Crop prices drag on Cargill Q1 earnings

by Meat&Poultry Staff
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MINNEAPOLIS – Cargill reported a 26 percent drop in net earnings for the first quarter of fiscal 2015. The company attributed the result to falling crop prices.

Cargill reported net earnings of $425 million in the fiscal 2015 first quarter ended Aug. 31, compared to $571 million in the year-ago period. Revenues in the first three months totaled $33.3 billion, a 2 percent drop from last year’s $33.8 billion.

“Although Cargill’s first quarter was not as strong as last year, we had several areas of good performance and are optimistic about the opportunities ahead,” said David MacLennan, president and CEO. “This year’s big crops, not just in North America but across agricultural production areas worldwide, will enhance food security after several years of weather disruptions. Our company is well positioned to connect these new supplies to growing demand.”

Segment results for Animal Nutrition & Protein saw a moderate increase in the first quarter, according to the company. Animal nutrition operations posted a fair performance on higher sales volumes but slightly lower earnings due to a gain on the sale of a milling business in last year’s first quarter, the company noted. Meanwhile, the company’s animal-protein businesses jointly delivered a strong performance.

“Beef processing in Australia benefited from ample cattle supplies and strong export demand,” Cargill said. “In North America, lower input costs bolstered cattle feeding results; on the processing side of the business, cattle costs were very high during most of the period, but consumer demand for beef stayed strong. The expected shortage of hogs caused by the porcine epidemic diarrhea virus [PEDv] was less detrimental to Cargill’s US pork operations than anticipated, allowing for a good first quarter. Cargill’s chicken and turkey operations in Central America, Europe, Thailand and the US also realized higher earnings on a combined basis.”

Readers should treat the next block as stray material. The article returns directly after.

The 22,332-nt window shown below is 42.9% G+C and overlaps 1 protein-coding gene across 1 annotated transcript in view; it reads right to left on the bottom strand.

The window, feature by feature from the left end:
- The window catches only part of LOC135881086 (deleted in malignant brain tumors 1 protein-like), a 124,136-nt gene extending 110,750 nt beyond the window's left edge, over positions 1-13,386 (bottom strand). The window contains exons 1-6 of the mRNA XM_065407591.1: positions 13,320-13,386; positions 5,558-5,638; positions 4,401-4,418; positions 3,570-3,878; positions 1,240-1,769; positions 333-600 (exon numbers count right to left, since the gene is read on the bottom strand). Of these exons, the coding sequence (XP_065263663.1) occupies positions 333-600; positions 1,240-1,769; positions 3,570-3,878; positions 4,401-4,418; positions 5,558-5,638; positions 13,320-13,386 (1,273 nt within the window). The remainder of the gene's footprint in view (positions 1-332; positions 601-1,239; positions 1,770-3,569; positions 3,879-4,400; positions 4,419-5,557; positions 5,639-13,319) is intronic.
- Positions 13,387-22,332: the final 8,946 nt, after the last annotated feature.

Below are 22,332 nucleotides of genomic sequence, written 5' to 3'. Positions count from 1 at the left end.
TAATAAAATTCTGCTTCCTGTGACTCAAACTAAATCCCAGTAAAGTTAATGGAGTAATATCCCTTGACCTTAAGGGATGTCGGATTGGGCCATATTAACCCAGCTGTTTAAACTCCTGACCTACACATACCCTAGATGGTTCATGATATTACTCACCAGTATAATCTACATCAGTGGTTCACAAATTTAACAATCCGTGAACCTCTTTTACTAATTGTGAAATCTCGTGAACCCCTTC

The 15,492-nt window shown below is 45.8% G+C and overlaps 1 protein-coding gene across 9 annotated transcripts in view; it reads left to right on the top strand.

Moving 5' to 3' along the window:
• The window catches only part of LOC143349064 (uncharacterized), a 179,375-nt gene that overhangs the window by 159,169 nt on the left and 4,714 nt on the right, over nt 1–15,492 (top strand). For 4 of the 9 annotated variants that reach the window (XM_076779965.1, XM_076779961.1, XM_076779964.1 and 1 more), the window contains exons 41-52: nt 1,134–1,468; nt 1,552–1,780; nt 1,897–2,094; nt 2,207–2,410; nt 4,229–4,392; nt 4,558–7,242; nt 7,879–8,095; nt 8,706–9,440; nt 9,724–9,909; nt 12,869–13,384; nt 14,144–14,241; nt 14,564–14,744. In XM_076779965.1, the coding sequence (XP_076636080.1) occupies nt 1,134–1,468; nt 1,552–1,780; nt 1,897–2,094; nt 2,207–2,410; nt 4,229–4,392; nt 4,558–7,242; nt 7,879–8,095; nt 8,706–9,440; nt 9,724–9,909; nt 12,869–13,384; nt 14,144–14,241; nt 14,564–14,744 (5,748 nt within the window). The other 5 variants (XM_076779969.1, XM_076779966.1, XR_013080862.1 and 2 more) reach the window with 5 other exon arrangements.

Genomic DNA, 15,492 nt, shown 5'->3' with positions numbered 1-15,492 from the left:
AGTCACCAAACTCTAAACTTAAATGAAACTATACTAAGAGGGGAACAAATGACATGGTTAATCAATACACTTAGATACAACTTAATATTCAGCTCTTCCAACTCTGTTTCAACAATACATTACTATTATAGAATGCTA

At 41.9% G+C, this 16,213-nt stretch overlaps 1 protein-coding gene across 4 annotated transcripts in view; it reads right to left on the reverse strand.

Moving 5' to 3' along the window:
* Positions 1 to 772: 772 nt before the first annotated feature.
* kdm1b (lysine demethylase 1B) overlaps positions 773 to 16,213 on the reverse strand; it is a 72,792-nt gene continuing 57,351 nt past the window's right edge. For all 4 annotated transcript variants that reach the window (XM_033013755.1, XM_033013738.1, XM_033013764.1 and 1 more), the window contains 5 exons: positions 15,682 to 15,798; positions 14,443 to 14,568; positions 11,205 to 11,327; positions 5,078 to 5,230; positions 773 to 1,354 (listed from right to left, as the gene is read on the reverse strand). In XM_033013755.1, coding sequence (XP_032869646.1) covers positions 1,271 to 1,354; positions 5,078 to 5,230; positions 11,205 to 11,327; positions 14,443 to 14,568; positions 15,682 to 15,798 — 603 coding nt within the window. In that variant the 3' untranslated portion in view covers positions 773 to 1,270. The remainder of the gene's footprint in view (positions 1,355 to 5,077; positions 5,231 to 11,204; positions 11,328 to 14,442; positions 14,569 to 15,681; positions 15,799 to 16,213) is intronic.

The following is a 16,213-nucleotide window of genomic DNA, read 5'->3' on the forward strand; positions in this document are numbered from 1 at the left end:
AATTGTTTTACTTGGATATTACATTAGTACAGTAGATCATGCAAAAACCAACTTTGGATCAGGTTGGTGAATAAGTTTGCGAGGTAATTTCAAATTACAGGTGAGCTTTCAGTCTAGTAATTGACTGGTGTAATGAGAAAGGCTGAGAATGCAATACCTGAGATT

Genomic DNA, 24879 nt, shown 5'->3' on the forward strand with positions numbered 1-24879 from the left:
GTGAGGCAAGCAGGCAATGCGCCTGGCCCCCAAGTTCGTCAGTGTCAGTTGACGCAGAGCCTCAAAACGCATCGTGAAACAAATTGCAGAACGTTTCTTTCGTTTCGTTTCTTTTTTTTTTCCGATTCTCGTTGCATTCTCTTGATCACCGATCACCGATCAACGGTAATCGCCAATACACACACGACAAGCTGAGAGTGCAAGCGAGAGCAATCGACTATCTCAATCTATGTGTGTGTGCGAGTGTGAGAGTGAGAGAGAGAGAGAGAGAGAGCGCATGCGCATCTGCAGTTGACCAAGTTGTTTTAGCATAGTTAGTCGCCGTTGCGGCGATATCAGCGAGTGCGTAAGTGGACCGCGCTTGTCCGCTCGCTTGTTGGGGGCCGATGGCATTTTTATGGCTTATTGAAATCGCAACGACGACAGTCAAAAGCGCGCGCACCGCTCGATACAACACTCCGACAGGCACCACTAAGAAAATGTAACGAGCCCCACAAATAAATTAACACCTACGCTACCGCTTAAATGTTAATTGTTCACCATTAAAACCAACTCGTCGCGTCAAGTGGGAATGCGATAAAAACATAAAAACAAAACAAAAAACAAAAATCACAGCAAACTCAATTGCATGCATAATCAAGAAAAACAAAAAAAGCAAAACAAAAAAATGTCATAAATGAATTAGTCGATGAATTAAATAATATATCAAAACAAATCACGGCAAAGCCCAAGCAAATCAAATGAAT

During the first quarter, Cargill closed its beef-harvest facility in Milwaukee, citing tight cattle supply brought about by producers retaining cattle for herd expansion. The ground-beef plant at the site remains open to meet customer needs, Cargill said.
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